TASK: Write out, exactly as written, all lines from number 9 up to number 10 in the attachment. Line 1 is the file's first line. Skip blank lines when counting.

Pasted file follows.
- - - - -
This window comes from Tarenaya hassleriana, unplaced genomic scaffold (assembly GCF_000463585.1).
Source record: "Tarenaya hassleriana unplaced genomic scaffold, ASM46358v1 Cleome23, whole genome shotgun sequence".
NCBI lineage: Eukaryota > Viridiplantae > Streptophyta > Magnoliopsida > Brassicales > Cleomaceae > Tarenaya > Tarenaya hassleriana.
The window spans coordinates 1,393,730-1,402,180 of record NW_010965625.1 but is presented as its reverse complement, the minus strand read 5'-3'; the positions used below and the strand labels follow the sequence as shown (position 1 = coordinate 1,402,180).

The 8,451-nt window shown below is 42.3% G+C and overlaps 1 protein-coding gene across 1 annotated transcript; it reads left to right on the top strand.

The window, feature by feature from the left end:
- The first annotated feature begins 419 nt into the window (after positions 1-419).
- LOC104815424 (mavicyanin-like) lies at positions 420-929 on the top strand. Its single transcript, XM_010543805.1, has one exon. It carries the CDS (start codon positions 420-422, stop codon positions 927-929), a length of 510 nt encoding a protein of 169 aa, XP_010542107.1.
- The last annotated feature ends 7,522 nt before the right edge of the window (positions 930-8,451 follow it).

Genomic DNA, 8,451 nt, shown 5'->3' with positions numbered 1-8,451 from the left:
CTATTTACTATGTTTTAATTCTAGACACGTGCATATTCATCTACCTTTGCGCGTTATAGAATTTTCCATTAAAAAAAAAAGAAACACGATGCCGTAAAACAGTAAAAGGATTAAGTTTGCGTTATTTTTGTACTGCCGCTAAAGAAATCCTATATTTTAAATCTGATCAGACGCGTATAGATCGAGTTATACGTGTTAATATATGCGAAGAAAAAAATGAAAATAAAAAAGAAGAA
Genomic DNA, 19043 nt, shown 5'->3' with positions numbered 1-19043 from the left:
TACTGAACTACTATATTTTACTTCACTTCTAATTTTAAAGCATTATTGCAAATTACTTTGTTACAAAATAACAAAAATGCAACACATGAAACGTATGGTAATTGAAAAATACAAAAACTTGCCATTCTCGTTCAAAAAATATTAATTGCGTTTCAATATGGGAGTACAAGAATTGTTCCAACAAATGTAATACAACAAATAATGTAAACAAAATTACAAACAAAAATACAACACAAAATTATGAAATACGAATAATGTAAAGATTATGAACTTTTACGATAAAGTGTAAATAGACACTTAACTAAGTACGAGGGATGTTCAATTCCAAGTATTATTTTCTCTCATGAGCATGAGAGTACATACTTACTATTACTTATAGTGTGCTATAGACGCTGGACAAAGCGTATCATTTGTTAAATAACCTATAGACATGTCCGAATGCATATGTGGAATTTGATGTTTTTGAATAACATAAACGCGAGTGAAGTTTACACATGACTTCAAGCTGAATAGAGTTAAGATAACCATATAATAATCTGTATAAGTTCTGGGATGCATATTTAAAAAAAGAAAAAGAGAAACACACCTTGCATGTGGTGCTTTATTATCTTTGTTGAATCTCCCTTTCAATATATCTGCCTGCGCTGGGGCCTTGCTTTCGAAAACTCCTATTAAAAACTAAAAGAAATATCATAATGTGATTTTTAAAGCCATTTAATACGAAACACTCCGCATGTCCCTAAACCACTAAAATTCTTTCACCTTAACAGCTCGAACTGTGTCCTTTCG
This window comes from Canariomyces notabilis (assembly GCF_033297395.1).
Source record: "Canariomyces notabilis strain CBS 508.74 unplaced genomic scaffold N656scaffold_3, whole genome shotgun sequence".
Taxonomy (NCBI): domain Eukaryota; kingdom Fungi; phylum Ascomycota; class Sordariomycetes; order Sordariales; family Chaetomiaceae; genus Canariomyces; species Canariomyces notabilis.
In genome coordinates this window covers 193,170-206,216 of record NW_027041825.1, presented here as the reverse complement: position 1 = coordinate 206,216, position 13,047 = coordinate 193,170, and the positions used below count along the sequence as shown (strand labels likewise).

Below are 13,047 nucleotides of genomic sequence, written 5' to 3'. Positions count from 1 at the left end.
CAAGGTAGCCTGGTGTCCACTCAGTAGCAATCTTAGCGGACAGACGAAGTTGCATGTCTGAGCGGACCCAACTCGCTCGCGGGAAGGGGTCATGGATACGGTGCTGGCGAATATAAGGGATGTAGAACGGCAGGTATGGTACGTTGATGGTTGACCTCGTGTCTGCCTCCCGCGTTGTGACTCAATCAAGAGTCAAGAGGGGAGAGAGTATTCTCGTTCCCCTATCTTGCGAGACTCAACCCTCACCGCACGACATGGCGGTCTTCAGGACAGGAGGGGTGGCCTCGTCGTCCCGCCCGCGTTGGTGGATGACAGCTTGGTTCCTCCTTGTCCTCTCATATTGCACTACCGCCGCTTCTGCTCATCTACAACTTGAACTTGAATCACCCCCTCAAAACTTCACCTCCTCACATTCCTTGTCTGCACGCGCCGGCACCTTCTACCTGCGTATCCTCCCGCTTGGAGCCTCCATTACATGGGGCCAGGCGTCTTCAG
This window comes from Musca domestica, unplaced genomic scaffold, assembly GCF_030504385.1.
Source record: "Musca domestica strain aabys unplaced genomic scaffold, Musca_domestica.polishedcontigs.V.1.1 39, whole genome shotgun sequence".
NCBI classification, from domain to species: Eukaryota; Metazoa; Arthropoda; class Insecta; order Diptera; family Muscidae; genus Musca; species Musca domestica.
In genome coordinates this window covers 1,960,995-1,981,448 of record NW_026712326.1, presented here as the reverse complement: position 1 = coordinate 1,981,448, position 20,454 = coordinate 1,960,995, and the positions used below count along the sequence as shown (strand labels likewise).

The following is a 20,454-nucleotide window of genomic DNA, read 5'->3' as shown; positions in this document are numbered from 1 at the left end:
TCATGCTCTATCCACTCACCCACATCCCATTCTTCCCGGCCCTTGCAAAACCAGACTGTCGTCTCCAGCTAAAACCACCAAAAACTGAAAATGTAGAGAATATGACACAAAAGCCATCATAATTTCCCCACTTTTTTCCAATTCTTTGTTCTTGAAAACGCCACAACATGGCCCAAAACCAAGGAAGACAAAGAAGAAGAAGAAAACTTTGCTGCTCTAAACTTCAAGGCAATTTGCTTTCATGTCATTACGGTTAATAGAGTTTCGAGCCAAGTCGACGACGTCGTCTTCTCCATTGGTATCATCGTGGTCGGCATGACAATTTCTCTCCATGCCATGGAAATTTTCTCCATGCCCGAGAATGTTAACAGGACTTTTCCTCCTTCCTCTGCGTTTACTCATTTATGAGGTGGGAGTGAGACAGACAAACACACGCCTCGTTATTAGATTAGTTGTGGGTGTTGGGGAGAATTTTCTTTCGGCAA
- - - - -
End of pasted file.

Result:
- The last annotated feature ends 7,522 nt before the right edge of the window (positions 930-8,451 follow it).

Genomic DNA, 8,451 nt, shown 5'->3' with positions numbered 1-8,451 from the left: